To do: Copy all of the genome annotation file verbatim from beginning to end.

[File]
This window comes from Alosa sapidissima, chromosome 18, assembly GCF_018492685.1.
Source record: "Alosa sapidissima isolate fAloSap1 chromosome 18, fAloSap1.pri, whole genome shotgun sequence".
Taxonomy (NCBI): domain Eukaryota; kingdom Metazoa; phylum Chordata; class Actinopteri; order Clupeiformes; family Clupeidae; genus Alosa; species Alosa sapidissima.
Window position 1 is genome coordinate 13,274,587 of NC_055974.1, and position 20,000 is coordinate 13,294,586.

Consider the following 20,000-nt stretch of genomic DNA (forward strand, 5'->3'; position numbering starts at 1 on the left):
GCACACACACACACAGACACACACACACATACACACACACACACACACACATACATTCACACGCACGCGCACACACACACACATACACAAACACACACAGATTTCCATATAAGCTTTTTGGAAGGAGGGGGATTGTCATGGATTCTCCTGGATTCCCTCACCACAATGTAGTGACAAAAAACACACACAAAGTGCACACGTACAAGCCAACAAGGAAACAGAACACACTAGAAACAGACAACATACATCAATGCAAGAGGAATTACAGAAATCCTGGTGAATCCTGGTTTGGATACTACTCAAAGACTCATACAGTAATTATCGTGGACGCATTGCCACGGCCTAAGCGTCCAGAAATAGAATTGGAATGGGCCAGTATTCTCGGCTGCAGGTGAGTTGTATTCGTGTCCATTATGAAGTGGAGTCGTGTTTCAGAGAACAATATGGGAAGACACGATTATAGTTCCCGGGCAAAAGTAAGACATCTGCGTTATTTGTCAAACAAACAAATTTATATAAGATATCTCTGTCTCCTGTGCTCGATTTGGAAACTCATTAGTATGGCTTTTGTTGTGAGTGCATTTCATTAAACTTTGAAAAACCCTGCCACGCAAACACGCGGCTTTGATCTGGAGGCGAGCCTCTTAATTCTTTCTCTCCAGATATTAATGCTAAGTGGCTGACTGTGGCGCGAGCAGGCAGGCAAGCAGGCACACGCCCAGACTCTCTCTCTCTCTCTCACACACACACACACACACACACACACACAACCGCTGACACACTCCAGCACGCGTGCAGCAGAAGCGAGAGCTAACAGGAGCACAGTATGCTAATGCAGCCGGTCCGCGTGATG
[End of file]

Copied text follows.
This window comes from Alosa sapidissima, chromosome 18, assembly GCF_018492685.1.
Source record: "Alosa sapidissima isolate fAloSap1 chromosome 18, fAloSap1.pri, whole genome shotgun sequence".
Taxonomy (NCBI): domain Eukaryota; kingdom Metazoa; phylum Chordata; class Actinopteri; order Clupeiformes; family Clupeidae; genus Alosa; species Alosa sapidissima.
Window position 1 is genome coordinate 13,274,587 of NC_055974.1, and position 20,000 is coordinate 13,294,586.

Consider the following 20,000-nt stretch of genomic DNA (forward strand, 5'->3'; position numbering starts at 1 on the left):
GCACACACACACACAGACACACACACACATACACACACACACACACACACATACATTCACACGCACGCGCACACACACACACATACACAAACACACACAGATTTCCATATAAGCTTTTTGGAAGGAGGGGGATTGTCATGGATTCTCCTGGATTCCCTCACCACAATGTAGTGACAAAAAACACACACAAAGTGCACACGTACAAGCCAACAAGGAAACAGAACACACTAGAAACAGACAACATACATCAATGCAAGAGGAATTACAGAAATCCTGGTGAATCCTGGTTTGGATACTACTCAAAGACTCATACAGTAATTATCGTGGACGCATTGCCACGGCCTAAGCGTCCAGAAATAGAATTGGAATGGGCCAGTATTCTCGGCTGCAGGTGAGTTGTATTCGTGTCCATTATGAAGTGGAGTCGTGTTTCAGAGAACAATATGGGAAGACACGATTATAGTTCCCGGGCAAAAGTAAGACATCTGCGTTATTTGTCAAACAAACAAATTTATATAAGATATCTCTGTCTCCTGTGCTCGATTTGGAAACTCATTAGTATGGCTTTTGTTGTGAGTGCATTTCATTAAACTTTGAAAAACCCTGCCACGCAAACACGCGGCTTTGATCTGGAGGCGAGCCTCTTAATTCTTTCTCTCCAGATATTAATGCTAAGTGGCTGACTGTGGCGCGAGCAGGCAGGCAAGCAGGCACACGCCCAGACTCTCTCTCTCTCTCTCACACACACACACACACACACACACACACAACCGCTGACACACTCCAGCACGCGTGCAGCAGAAGCGAGAGCTAACAGGAGCACAGTATGCTAATGCAGCCGGTCCGCGTGATG